Don’t get hung up on the word content. It’s not a new piece of jargon to be afraid of. It’s still about writing engaging stories that your audience can identify with and derive something from.

Writing fresh content is hard work. That’s why it’s great to be able to recycle or rework it to make it go further. I find writing content mentally draining. A solid 5 hours of writing and I’m done for the day, so generally after that I will schedule in a different kind of work.

Mind you, in that 5 hours I’ve generally created a good bit of content.

Sometimes content comes slowly to us. Either we can’t get started and we put it off til the deadline is screaming at us, or perhaps we feel we haven’t got the muse today and everything feels a bit ponderous and laboured, or even we don’t feel we have the confidence, research or knowledge to put pen to paper or fingers to keyboard.

If you have to write content and it doesn’t come easy to you – and let’s face it, it doesn’t really come easy to anyone, but we can still enjoy it – then I offer the following thoughts from what’s worked for me over the years.

Find your most productive writing time in the day and make sure it’s as undisturbed as you can make it. Schedule clls and meetings for other times of the day if you can. I used to do my best writing in the afternoon and evening, but I was younger and a student, so maybe the lifestyle contributed to my choice of time. Now I’m older I do my best work in the morning, so I start as early as I can, but not too early for me to feel shattered and for it to be self-defeating. Then again, I work a lot from home and my kids and good lady are not in the house 9 til 3, so maybe that’s also a function of circumstance rather than preference.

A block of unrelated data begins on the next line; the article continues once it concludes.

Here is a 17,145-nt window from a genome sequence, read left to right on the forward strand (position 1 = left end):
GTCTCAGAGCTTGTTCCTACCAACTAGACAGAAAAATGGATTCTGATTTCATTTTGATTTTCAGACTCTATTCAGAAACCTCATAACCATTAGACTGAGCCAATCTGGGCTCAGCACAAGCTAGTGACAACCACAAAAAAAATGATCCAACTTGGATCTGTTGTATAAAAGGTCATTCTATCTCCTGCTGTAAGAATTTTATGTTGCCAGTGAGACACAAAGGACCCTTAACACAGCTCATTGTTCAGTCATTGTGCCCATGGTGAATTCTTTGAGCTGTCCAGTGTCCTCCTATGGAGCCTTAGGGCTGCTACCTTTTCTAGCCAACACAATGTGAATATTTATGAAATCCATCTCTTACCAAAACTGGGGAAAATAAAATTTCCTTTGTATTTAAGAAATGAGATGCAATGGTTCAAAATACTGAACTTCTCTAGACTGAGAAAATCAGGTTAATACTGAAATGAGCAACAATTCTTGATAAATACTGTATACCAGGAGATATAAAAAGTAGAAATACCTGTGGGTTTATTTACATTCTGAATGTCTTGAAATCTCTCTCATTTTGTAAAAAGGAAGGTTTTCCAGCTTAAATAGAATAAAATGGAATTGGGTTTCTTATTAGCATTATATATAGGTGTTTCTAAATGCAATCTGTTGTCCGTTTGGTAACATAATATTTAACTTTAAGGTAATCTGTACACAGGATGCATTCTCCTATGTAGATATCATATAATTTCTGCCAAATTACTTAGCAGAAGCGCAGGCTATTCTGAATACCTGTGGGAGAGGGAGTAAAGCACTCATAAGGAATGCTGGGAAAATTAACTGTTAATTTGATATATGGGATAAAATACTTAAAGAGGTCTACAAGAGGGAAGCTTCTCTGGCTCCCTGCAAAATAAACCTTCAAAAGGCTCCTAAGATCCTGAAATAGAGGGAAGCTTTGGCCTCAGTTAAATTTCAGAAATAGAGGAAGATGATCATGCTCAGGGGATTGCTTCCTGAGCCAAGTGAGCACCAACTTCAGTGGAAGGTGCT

Before you start, get everything ready: your resource material, your computer, your coffee, some conducive music. You want to be prepared for some serious cerebration, and once you get up a head of steam you don’t want to keep getting diverted. Work in a concentrated blast of about half an hour, then get up at a natural breaking point, walk around, make a drink, do something that’s not work-related for 5 minutes. Then get back into it again. As I said, I find 4 or 5 hours like this and you’ll be pretty spent, but you’ll have some good stuff under your belt. By the way, students and revisers: this approach works very well for studying for exams too.

If you’re doing a big piece of work or project that can be divided into sections, re-read and revise the major section you’ve been working on before you start the next major section. You don’t want the old thoughts overlapping into and cluttering the new. Sustained, focused bursts in each of the different areas work really well for me. I don’t find it productive to have a number of different chapters on the go at the same time.

If you can’t figure out how to get started writing, then write anything down, to get into the behavioural posture of it. Title the work, write down when the work is due, put some guiding notes under the title to get the juices flowing in the right direction.

When you get to the point when you’re making loads of mistakes typing, and having to delete and retype, and re-retype, it’s time to stop. You’ll know when this time is, because you’ll be tutting and cursing uncontrollably.

Of course, if you’ve got some additional or even completely contrary approaches that work for you, why not share them too?